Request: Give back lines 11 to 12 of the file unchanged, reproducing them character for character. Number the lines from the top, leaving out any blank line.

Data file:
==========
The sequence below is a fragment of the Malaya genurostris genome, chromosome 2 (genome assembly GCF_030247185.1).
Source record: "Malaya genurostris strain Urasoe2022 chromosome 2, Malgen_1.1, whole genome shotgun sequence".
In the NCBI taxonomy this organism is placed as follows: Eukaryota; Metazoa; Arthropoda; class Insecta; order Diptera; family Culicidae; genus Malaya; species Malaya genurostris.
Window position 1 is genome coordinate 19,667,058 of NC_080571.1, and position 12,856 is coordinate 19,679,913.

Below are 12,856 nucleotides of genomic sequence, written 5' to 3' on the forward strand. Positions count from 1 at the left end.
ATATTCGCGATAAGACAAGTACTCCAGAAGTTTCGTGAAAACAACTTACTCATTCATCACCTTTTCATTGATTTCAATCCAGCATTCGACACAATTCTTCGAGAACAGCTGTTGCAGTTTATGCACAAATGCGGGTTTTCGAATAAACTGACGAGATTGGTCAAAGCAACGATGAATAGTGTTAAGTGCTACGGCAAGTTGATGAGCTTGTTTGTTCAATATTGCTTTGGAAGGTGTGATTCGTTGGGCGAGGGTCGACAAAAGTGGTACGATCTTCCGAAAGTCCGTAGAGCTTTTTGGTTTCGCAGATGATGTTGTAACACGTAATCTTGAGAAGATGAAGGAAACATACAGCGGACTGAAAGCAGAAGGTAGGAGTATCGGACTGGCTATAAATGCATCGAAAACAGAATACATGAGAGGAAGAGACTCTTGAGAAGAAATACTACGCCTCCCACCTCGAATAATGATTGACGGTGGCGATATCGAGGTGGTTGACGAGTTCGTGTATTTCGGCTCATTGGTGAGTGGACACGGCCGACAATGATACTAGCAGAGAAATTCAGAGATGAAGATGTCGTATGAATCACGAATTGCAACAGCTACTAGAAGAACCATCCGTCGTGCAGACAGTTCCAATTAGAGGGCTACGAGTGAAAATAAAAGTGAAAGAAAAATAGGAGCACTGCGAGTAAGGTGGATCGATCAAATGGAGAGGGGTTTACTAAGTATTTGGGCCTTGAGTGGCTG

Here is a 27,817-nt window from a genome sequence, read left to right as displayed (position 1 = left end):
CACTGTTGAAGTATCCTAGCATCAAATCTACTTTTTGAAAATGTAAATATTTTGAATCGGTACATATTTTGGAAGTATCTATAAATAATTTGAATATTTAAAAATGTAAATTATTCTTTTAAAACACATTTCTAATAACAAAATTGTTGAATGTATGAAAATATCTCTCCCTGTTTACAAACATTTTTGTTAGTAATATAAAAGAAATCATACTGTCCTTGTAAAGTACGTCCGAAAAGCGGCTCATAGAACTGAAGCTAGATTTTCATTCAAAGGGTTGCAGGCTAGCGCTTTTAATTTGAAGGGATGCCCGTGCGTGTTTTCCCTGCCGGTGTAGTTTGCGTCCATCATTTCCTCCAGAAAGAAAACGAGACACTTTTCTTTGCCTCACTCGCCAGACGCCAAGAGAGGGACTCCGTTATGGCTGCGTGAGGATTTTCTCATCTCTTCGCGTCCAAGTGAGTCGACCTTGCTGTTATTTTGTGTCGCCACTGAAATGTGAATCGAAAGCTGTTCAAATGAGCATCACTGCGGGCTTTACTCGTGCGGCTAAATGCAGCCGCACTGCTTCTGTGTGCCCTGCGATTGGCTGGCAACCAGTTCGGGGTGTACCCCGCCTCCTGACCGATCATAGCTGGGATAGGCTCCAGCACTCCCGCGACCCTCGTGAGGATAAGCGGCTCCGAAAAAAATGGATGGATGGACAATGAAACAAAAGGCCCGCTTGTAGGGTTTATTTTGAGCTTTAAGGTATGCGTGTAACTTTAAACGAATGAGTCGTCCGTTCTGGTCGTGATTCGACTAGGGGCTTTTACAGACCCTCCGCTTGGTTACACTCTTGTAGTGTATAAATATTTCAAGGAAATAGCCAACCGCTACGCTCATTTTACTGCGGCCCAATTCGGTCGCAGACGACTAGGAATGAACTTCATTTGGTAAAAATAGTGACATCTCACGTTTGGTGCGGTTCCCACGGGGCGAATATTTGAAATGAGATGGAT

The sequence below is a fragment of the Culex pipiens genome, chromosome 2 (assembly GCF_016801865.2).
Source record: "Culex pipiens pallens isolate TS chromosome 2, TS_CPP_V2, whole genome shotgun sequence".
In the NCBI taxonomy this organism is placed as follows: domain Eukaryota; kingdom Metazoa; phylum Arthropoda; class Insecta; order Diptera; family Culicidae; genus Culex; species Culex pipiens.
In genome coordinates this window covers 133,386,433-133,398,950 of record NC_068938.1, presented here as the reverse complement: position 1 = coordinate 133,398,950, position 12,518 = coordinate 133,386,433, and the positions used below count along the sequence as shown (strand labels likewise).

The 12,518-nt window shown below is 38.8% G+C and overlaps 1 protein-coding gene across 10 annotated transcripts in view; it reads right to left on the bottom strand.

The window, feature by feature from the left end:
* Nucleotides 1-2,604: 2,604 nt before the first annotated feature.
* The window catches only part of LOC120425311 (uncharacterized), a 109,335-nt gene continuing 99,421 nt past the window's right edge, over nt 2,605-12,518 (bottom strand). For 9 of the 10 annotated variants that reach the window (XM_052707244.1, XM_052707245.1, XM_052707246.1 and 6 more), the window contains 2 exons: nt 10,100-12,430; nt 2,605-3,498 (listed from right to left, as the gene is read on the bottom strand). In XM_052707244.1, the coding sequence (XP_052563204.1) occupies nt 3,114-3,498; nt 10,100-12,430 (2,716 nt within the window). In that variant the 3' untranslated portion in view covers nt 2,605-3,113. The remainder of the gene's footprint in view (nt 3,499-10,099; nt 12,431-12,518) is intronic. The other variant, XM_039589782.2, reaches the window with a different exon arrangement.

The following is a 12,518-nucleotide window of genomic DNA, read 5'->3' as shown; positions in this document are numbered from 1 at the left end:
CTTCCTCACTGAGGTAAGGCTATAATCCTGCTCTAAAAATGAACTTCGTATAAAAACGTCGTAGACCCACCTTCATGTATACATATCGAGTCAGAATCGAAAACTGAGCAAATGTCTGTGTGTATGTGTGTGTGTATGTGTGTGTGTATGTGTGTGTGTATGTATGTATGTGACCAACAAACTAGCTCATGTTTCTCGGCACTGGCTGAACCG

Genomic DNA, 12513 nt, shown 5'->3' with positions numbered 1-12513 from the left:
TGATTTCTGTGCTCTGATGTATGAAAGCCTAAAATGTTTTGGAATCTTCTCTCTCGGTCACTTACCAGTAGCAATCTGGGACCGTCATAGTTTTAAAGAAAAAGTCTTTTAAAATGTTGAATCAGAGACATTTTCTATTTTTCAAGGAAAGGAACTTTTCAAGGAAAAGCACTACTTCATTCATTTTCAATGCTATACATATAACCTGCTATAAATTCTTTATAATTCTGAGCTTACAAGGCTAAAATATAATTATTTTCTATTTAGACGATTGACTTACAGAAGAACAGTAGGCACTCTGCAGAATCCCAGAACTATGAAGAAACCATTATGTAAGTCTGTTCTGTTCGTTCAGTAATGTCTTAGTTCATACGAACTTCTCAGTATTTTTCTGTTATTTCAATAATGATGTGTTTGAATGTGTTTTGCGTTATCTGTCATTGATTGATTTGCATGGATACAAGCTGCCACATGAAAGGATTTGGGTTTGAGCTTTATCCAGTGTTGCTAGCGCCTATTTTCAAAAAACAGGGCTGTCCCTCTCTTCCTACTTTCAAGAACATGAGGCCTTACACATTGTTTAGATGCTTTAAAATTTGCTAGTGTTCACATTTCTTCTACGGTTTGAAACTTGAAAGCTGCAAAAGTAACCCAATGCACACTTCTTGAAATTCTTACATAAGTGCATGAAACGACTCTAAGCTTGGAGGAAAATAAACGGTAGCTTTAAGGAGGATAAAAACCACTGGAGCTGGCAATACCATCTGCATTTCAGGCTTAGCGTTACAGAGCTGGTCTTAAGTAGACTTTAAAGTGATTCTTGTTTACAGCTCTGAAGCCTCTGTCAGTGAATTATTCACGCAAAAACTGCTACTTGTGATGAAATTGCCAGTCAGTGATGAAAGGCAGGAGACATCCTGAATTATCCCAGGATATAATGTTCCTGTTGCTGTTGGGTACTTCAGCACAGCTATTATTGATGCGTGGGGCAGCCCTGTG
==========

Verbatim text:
In the NCBI taxonomy this organism is placed as follows: domain Eukaryota; kingdom Metazoa; phylum Arthropoda; class Insecta; order Diptera; family Culicidae; genus Culex; species Culex pipiens.
In genome coordinates this window covers 133,386,433-133,398,950 of record NC_068938.1, presented here as the reverse complement: position 1 = coordinate 133,398,950, position 12,518 = coordinate 133,386,433, and the positions used below count along the sequence as shown (strand labels likewise).